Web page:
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One of the neat things about sharing your art through the internet is that other artists reach out to you and connect with you over shared styles and interests. That’s how I came to be in contact with Trishia at the French Kissed Postcards shop online.
Trishia and I both love collage art from vintage paper sources. We initially connected through our interest in Mary Green‘s glue book art, and then I learned that Trishia herself is a wonderful source of some really gorgeous vintage postcards.
But first let me explain about my interest in postcards.
I use postcards a lot in my artwork. When considering a postcard I look for several things:
- The image on the front: is it in color or black and white (I look for both kinds). Is it interesting?
- The back for writing: is it blank or has someone written a note? What does the handwriting look like? Is it legible? What language is it in?
- A stamp: does the postcard have any stamps? More than one? Are the stamps attractive and in one piece? Is there a postmark? Is it legible?
- A date: is there a date either written by the author or on the postmark?
Sometimes I place the entire postcard in my journal, in a page pocket for example.
Other times I will glue a postcard down so that just a single side is showing. I do that if I am making a larger collage and need only one side as an element in the over all piece.
It’s handy when you have a bunch of old postcards and either the picture on the front is ugly or boring and therefore you don’t feel guilty about covering it up permanently, or if the note on the writing side is dull (or it’s blank), then I don’t feel guilty about gluing it down.
Trishia knows I use a lot of postcards and she sent me a packet of vintage postcards that are just beautiful. She sent me some that are a perfect example of classic penmanship and some that are written extra fancy.
Here’s one with a nice illustration and a stamp with postmark all on the front. I haven’t see many like this.
She also sent some with neat illustrations or photos. My absolute favorite are postcards with architecture. This one is of architecture with the bonus of writing on the same side. Wow!
Trishia specializes in French postcards. At her shop she sells vintage postcards as well as digital images of postcards for quick download. Those are useful too for printing at home and using for personal projects. Check out her shop if you are looking for some really unique pieces of postcard art.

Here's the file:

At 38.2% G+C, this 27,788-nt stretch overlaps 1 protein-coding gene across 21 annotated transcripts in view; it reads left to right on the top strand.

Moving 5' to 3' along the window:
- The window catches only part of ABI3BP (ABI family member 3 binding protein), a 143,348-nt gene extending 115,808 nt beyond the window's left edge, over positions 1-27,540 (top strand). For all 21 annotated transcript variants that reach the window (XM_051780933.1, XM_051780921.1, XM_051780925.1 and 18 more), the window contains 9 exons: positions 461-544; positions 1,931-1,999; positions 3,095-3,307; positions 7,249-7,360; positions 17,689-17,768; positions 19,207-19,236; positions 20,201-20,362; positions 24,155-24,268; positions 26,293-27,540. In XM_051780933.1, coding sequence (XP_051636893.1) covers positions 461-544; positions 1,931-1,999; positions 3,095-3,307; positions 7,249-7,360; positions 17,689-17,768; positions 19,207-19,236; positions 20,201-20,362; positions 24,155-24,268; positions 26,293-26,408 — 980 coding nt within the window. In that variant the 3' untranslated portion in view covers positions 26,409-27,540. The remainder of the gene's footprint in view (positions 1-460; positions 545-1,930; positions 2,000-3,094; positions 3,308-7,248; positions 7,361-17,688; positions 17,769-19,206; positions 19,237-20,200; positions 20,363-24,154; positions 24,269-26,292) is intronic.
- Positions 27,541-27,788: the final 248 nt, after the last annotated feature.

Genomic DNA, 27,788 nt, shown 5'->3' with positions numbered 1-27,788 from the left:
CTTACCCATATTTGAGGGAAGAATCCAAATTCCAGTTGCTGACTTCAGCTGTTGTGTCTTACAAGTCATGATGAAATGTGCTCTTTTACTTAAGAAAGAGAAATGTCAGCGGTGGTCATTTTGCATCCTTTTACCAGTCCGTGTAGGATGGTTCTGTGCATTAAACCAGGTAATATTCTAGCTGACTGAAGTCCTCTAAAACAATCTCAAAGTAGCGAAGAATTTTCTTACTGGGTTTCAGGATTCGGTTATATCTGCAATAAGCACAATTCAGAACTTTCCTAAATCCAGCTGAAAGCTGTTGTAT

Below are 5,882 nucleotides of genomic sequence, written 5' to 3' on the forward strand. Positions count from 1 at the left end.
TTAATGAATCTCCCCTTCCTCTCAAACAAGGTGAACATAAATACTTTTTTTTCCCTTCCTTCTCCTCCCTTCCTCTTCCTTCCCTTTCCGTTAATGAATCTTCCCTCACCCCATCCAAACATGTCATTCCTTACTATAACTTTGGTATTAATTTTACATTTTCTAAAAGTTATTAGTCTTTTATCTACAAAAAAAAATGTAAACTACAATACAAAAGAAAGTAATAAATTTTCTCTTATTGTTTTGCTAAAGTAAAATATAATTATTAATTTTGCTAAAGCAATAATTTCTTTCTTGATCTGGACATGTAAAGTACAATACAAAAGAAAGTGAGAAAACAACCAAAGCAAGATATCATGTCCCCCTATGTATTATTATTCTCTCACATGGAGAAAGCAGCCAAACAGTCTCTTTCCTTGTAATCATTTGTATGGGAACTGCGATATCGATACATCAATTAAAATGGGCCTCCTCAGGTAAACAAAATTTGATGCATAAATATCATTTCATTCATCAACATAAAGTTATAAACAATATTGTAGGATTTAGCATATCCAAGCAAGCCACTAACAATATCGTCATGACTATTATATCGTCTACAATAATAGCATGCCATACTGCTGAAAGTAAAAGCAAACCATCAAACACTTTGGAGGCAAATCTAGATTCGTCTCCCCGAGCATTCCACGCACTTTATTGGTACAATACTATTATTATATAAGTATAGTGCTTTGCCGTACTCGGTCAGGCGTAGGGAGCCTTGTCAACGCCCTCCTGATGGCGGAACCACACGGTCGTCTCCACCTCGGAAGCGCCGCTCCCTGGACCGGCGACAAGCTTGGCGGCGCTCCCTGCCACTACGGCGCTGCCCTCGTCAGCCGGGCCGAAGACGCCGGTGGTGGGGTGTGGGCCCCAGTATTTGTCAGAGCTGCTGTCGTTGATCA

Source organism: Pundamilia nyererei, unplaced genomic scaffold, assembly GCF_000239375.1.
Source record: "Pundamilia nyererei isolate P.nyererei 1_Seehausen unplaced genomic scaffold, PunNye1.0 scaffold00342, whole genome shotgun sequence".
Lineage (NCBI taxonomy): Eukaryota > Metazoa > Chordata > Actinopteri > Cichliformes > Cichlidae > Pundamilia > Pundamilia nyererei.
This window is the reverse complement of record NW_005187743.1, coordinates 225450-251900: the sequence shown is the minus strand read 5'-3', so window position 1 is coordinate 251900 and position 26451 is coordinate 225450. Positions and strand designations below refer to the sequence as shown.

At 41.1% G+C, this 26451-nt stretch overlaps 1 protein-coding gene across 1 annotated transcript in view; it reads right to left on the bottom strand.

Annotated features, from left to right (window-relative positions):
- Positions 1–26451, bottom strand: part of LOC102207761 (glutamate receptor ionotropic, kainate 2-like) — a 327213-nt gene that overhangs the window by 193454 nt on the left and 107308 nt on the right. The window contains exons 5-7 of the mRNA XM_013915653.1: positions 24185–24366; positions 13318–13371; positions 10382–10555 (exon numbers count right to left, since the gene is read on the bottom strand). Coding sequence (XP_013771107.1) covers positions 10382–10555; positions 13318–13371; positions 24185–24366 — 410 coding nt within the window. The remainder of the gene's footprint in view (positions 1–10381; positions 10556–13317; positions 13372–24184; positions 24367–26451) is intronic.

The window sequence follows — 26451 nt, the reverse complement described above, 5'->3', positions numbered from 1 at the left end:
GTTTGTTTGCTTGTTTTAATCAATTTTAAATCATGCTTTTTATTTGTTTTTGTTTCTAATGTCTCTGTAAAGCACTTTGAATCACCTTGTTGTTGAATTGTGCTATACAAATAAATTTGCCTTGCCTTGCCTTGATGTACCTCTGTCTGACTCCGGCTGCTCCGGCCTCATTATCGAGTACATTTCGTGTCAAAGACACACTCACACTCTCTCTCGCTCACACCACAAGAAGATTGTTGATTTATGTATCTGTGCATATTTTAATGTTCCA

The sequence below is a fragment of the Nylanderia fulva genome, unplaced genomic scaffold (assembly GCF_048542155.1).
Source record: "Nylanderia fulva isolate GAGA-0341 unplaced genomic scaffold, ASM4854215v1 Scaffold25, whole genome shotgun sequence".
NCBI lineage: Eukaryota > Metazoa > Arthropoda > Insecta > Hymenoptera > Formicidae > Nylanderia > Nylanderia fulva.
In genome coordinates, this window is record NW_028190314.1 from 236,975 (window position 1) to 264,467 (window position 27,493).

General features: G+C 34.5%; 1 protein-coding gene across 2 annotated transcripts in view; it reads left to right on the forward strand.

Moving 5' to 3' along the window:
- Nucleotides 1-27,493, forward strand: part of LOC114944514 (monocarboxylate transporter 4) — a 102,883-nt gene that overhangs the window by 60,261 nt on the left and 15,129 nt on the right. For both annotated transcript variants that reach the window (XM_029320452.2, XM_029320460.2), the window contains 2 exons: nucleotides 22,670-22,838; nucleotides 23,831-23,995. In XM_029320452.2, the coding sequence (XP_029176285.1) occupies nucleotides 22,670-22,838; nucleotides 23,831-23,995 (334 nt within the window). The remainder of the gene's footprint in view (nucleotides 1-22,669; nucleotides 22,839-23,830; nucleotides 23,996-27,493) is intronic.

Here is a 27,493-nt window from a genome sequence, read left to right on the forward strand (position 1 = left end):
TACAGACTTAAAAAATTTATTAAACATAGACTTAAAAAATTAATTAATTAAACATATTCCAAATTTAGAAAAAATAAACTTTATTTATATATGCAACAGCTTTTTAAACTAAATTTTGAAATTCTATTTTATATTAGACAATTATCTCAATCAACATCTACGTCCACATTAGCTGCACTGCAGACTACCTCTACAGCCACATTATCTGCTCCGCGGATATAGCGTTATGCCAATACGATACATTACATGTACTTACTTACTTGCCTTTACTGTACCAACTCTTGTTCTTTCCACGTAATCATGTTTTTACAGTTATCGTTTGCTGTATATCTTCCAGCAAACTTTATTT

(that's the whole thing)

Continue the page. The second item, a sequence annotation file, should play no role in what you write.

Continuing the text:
She sent me more postcards but I didn’t photograph all of them. I did take a picture of the card she sent them in. It’s so pretty I’m tempted to use this in a collage too!
Last Saturday I took a day-trip to San Francisco to meet my friend Pamela. Pamela is an amazing collage artist — one of the most talented that I know. We’ve discovered that we share a similar style, or at least are drawn to similar types of images and illustrations.
We’ve been admiring each other’s work for several months now and knew that if we’d get together we’d have a lot to talk about, so when we made arrangements for me to come up to her studio I was so giddy, I couldn’t resist telling my kids, “Mommy’s got a play-date on Saturday!”
Her workspace is filled with so much inspiration and neat projects. Here’s some of the loveliness on her desk.
And her tower of index cards. I love all those tabs.
One of her awesome projects to make a piece of art on a Rolodex card, every single day.
Other artists also contribute to her collection, including me (yay!). She’s been doing this for a couple of years so her collection is extensive. See her blog post for more amazing photos. All those cards represent a work of art. It’s astounding, really. It would take a pleasant period of time to go through them all. I’d love to do that some morning, along with a cup of tea.
Another of her interests is in correspondence art, and actually this is where our paths crossed. We share a love of all things postal, so of course I wanted to see art she makes, she collects, and some of the ephemera she has for creating more.
Here are some of the postcards she has received from all over the world.
Another project that is very unique is her work on altered passports. She takes an old passport and tells a story with photos and ephemera of where this person has traveled. It’s so creative! Read her description of how she comes up with the ideas on her blog. I want to create something with one of my old passports. I’m going to do some studying of these for a while first.
She also has glue books that I found fascinating. The covers come from hardcover Reader’s Digest compilations.
All in all, we had a wonderful time. I brought some of my journals to share so with all of our sharing we didn’t have that much time to create. That’s ok. We’re going to do it again someday 🙂